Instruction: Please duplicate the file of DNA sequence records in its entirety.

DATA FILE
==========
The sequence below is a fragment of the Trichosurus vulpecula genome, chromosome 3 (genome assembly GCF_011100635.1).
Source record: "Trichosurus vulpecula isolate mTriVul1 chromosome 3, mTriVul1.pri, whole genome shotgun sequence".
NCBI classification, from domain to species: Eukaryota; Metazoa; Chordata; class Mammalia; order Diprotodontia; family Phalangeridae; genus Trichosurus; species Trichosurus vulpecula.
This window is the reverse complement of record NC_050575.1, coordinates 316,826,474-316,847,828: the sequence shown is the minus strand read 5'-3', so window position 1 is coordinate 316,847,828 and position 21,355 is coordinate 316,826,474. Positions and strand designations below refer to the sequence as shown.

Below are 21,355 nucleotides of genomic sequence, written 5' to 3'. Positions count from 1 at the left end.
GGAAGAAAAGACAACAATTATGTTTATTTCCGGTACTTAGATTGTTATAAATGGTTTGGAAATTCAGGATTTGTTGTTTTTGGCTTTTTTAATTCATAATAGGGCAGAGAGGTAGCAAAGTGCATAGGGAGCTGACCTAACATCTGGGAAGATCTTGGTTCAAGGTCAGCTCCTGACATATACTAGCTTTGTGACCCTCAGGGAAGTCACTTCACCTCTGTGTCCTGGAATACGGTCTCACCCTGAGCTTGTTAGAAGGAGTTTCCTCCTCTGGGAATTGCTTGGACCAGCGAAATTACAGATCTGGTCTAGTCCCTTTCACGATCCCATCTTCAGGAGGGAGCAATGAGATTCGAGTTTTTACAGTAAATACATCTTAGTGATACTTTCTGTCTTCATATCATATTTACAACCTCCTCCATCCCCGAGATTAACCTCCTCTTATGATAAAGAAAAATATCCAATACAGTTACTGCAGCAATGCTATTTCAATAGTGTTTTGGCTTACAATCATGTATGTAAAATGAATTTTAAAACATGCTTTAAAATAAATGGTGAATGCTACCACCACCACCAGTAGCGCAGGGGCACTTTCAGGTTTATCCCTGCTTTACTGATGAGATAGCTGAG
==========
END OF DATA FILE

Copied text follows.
The sequence below is a fragment of the Trichosurus vulpecula genome, chromosome 3 (genome assembly GCF_011100635.1).
Source record: "Trichosurus vulpecula isolate mTriVul1 chromosome 3, mTriVul1.pri, whole genome shotgun sequence".
NCBI classification, from domain to species: Eukaryota; Metazoa; Chordata; class Mammalia; order Diprotodontia; family Phalangeridae; genus Trichosurus; species Trichosurus vulpecula.
This window is the reverse complement of record NC_050575.1, coordinates 316,826,474-316,847,828: the sequence shown is the minus strand read 5'-3', so window position 1 is coordinate 316,847,828 and position 21,355 is coordinate 316,826,474. Positions and strand designations below refer to the sequence as shown.

Below are 21,355 nucleotides of genomic sequence, written 5' to 3'. Positions count from 1 at the left end.
GGAAGAAAAGACAACAATTATGTTTATTTCCGGTACTTAGATTGTTATAAATGGTTTGGAAATTCAGGATTTGTTGTTTTTGGCTTTTTTAATTCATAATAGGGCAGAGAGGTAGCAAAGTGCATAGGGAGCTGACCTAACATCTGGGAAGATCTTGGTTCAAGGTCAGCTCCTGACATATACTAGCTTTGTGACCCTCAGGGAAGTCACTTCACCTCTGTGTCCTGGAATACGGTCTCACCCTGAGCTTGTTAGAAGGAGTTTCCTCCTCTGGGAATTGCTTGGACCAGCGAAATTACAGATCTGGTCTAGTCCCTTTCACGATCCCATCTTCAGGAGGGAGCAATGAGATTCGAGTTTTTACAGTAAATACATCTTAGTGATACTTTCTGTCTTCATATCATATTTACAACCTCCTCCATCCCCGAGATTAACCTCCTCTTATGATAAAGAAAAATATCCAATACAGTTACTGCAGCAATGCTATTTCAATAGTGTTTTGGCTTACAATCATGTATGTAAAATGAATTTTAAAACATGCTTTAAAATAAATGGTGAATGCTACCACCACCACCAGTAGCGCAGGGGCACTTTCAGGTTTATCCCTGCTTTACTGATGAGATAGCTGAG